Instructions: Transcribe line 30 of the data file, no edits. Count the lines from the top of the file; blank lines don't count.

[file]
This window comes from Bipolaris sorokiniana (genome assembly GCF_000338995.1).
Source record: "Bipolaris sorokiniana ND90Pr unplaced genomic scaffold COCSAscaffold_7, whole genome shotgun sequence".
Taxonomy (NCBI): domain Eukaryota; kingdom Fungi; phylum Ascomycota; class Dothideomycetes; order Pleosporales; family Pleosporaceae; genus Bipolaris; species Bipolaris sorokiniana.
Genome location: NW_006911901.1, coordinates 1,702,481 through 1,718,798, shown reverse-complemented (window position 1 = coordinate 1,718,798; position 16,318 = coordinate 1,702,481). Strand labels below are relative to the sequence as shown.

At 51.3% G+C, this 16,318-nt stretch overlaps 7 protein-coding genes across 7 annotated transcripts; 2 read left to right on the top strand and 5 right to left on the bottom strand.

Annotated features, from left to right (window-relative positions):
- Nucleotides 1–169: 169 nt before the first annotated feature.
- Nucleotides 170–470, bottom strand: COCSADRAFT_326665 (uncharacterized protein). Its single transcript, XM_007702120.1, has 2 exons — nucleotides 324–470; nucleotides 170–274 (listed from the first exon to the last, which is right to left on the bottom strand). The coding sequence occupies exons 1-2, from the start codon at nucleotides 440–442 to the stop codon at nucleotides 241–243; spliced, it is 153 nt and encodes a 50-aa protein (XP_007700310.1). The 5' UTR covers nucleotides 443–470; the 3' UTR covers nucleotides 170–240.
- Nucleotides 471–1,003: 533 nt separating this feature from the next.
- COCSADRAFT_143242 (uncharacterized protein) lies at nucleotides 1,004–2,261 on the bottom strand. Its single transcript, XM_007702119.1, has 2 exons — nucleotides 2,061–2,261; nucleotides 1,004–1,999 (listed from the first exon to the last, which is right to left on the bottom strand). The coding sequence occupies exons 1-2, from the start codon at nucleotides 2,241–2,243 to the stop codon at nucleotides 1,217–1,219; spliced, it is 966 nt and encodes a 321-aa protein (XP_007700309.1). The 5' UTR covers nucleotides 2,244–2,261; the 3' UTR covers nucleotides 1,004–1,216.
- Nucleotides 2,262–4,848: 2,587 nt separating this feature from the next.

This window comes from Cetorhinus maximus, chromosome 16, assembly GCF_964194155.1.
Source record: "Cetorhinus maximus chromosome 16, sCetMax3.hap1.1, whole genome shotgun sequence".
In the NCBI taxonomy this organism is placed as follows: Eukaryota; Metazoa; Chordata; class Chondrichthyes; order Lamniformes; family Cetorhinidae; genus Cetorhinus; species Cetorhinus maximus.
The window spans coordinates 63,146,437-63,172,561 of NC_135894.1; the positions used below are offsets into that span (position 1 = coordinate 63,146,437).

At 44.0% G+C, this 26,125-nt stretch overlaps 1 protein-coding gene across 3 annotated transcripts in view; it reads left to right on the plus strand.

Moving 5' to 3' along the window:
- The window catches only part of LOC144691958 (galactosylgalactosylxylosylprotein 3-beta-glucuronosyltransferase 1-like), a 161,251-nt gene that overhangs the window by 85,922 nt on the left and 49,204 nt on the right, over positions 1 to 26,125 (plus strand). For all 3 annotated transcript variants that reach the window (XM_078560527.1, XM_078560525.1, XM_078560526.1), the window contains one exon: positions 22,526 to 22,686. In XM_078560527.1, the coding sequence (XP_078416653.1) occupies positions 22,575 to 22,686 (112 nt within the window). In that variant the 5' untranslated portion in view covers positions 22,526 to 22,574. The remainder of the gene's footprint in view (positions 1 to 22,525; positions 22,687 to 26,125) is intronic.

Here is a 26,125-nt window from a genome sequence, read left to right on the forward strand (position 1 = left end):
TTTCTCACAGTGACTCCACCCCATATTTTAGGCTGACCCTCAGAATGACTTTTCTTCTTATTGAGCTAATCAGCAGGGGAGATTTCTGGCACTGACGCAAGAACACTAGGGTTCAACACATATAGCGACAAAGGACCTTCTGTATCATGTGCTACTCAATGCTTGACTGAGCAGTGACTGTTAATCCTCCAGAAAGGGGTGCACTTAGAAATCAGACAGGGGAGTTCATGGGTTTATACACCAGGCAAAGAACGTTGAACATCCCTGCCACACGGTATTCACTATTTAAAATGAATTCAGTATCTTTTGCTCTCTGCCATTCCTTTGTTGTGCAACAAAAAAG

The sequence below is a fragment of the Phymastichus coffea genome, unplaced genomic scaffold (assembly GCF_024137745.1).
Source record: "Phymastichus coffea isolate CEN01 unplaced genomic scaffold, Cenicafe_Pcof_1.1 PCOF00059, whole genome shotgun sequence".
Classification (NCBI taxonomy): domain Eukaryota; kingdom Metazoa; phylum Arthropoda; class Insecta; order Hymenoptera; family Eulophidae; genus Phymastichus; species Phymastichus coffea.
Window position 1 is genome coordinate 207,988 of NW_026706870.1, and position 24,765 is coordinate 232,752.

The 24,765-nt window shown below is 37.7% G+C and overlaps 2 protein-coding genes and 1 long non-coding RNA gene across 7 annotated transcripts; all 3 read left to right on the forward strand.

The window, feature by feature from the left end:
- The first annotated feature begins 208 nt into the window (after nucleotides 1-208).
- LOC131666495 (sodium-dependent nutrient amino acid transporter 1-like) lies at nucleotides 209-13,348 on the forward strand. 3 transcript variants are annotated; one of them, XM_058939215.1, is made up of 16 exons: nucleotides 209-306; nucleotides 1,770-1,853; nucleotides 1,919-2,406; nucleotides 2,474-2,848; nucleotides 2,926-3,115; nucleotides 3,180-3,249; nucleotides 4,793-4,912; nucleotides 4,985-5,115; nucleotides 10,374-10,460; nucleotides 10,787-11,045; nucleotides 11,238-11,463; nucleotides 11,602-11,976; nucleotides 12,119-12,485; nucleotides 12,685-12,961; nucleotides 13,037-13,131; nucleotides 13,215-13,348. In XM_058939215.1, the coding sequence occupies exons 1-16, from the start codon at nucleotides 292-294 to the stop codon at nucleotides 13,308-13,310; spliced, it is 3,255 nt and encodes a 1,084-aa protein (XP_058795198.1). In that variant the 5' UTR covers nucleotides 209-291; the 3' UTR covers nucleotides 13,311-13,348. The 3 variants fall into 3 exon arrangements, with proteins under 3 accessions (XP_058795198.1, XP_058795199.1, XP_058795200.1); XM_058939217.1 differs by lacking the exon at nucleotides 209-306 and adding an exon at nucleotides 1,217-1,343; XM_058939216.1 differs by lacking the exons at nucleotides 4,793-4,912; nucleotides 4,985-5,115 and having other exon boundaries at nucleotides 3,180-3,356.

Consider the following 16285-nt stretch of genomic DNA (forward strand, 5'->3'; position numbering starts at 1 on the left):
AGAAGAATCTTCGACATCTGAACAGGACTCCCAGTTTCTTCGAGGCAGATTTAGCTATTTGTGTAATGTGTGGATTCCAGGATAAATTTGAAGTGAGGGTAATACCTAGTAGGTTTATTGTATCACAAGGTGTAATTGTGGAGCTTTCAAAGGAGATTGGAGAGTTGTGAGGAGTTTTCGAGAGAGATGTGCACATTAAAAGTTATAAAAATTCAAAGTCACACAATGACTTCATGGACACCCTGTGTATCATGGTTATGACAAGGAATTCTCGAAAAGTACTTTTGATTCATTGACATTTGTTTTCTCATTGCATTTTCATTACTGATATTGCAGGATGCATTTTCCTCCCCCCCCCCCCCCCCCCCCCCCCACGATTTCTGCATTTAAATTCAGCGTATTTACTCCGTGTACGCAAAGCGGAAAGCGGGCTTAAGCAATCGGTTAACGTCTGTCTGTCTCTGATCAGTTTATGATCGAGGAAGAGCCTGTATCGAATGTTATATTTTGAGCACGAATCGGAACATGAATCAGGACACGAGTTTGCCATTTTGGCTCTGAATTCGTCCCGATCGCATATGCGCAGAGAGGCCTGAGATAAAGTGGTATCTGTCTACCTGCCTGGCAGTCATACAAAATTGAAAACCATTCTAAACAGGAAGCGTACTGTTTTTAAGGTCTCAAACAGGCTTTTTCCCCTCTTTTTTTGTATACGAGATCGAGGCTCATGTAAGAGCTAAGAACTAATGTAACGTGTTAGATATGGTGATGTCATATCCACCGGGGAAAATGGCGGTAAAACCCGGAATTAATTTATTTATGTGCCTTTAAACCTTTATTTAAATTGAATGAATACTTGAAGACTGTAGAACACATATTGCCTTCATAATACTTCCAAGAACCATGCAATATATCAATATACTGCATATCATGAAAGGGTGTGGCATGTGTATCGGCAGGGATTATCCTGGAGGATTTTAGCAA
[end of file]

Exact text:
AGAAGAATCTTCGACATCTGAACAGGACTCCCAGTTTCTTCGAGGCAGATTTAGCTATTTGTGTAATGTGTGGATTCCAGGATAAATTTGAAGTGAGGGTAATACCTAGTAGGTTTATTGTATCACAAGGTGTAATTGTGGAGCTTTCAAAGGAGATTGGAGAGTTGTGAGGAGTTTTCGAGAGAGATGTGCACATTAAAAGTTATAAAAATTCAAAGTCACACAATGACTTCATGGACACCCTGTGTATCATGGTTATGACAAGGAATTCTCGAAAAGTACTTTTGATTCATTGACATTTGTTTTCTCATTGCATTTTCATTACTGATATTGCAGGATGCATTTTCCTCCCCCCCCCCCCCCCCCCCCCCCCACGATTTCTGCATTTAAATTCAGCGTATTTACTCCGTGTACGCAAAGCGGAAAGCGGGCTTAAGCAATCGGTTAACGTCTGTCTGTCTCTGATCAGTTTATGATCGAGGAAGAGCCTGTATCGAATGTTATATTTTGAGCACGAATCGGAACATGAATCAGGACACGAGTTTGCCATTTTGGCTCTGAATTCGTCCCGATCGCATATGCGCAGAGAGGCCTGAGATAAAGTGGTATCTGTCTACCTGCCTGGCAGTCATACAAAATTGAAAACCATTCTAAACAGGAAGCGTACTGTTTTTAAGGTCTCAAACAGGCTTTTTCCCCTCTTTTTTTGTATACGAGATCGAGGCTCATGTAAGAGCTAAGAACTAATGTAACGTGTTAGATATGGTGATGTCATATCCACCGGGGAAAATGGCGGTAAAACCCGGAATTAATTTATTTATGTGCCTTTAAACCTTTATTTAAATTGAATGAATACTTGAAGACTGTAGAACACATATTGCCTTCATAATACTTCCAAGAACCATGCAATATATCAATATACTGCATATCATGAAAGGGTGTGGCATGTGTATCGGCAGGGATTATCCTGGAGGATTTTAGCAA